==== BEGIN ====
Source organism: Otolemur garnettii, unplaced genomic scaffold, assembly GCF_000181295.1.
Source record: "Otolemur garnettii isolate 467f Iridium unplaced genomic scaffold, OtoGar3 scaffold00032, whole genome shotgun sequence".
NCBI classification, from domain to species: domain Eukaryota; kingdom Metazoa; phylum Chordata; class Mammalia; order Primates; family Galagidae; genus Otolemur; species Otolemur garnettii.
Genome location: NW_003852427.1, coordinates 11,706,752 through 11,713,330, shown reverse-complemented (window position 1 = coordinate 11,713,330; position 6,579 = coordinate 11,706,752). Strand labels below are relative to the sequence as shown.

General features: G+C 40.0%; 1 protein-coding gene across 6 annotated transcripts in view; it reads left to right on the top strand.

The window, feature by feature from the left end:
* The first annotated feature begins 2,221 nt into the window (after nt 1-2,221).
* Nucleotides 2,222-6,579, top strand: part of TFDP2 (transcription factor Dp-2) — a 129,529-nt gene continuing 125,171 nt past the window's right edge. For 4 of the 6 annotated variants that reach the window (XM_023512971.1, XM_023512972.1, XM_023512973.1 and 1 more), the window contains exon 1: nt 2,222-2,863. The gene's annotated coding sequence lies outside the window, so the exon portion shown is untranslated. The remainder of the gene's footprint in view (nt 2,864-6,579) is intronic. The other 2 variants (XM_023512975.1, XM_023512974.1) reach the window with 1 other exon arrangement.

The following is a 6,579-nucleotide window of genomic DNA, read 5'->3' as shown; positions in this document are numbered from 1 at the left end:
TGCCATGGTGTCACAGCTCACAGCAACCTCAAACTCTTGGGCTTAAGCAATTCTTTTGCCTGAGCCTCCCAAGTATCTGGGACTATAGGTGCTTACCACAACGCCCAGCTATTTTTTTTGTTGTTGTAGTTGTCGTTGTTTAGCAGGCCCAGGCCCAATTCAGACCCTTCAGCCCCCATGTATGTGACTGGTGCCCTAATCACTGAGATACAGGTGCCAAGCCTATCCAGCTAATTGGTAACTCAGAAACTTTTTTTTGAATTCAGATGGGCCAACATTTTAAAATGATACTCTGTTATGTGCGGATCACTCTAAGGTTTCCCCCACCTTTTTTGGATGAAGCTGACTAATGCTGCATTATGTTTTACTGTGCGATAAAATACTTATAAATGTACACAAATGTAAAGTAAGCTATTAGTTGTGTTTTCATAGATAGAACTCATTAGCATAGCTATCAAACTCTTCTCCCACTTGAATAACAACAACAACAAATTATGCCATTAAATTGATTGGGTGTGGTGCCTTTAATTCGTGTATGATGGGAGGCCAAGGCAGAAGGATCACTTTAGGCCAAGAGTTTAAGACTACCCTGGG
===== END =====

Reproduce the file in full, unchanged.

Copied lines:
Source organism: Otolemur garnettii, unplaced genomic scaffold, assembly GCF_000181295.1.
Source record: "Otolemur garnettii isolate 467f Iridium unplaced genomic scaffold, OtoGar3 scaffold00032, whole genome shotgun sequence".
NCBI classification, from domain to species: domain Eukaryota; kingdom Metazoa; phylum Chordata; class Mammalia; order Primates; family Galagidae; genus Otolemur; species Otolemur garnettii.
Genome location: NW_003852427.1, coordinates 11,706,752 through 11,713,330, shown reverse-complemented (window position 1 = coordinate 11,713,330; position 6,579 = coordinate 11,706,752). Strand labels below are relative to the sequence as shown.

General features: G+C 40.0%; 1 protein-coding gene across 6 annotated transcripts in view; it reads left to right on the top strand.

The window, feature by feature from the left end:
* The first annotated feature begins 2,221 nt into the window (after nt 1-2,221).
* Nucleotides 2,222-6,579, top strand: part of TFDP2 (transcription factor Dp-2) — a 129,529-nt gene continuing 125,171 nt past the window's right edge. For 4 of the 6 annotated variants that reach the window (XM_023512971.1, XM_023512972.1, XM_023512973.1 and 1 more), the window contains exon 1: nt 2,222-2,863. The gene's annotated coding sequence lies outside the window, so the exon portion shown is untranslated. The remainder of the gene's footprint in view (nt 2,864-6,579) is intronic. The other 2 variants (XM_023512975.1, XM_023512974.1) reach the window with 1 other exon arrangement.

The following is a 6,579-nucleotide window of genomic DNA, read 5'->3' as shown; positions in this document are numbered from 1 at the left end:
TGCCATGGTGTCACAGCTCACAGCAACCTCAAACTCTTGGGCTTAAGCAATTCTTTTGCCTGAGCCTCCCAAGTATCTGGGACTATAGGTGCTTACCACAACGCCCAGCTATTTTTTTTGTTGTTGTAGTTGTCGTTGTTTAGCAGGCCCAGGCCCAATTCAGACCCTTCAGCCCCCATGTATGTGACTGGTGCCCTAATCACTGAGATACAGGTGCCAAGCCTATCCAGCTAATTGGTAACTCAGAAACTTTTTTTTGAATTCAGATGGGCCAACATTTTAAAATGATACTCTGTTATGTGCGGATCACTCTAAGGTTTCCCCCACCTTTTTTGGATGAAGCTGACTAATGCTGCATTATGTTTTACTGTGCGATAAAATACTTATAAATGTACACAAATGTAAAGTAAGCTATTAGTTGTGTTTTCATAGATAGAACTCATTAGCATAGCTATCAAACTCTTCTCCCACTTGAATAACAACAACAACAAATTATGCCATTAAATTGATTGGGTGTGGTGCCTTTAATTCGTGTATGATGGGAGGCCAAGGCAGAAGGATCACTTTAGGCCAAGAGTTTAAGACTACCCTGGG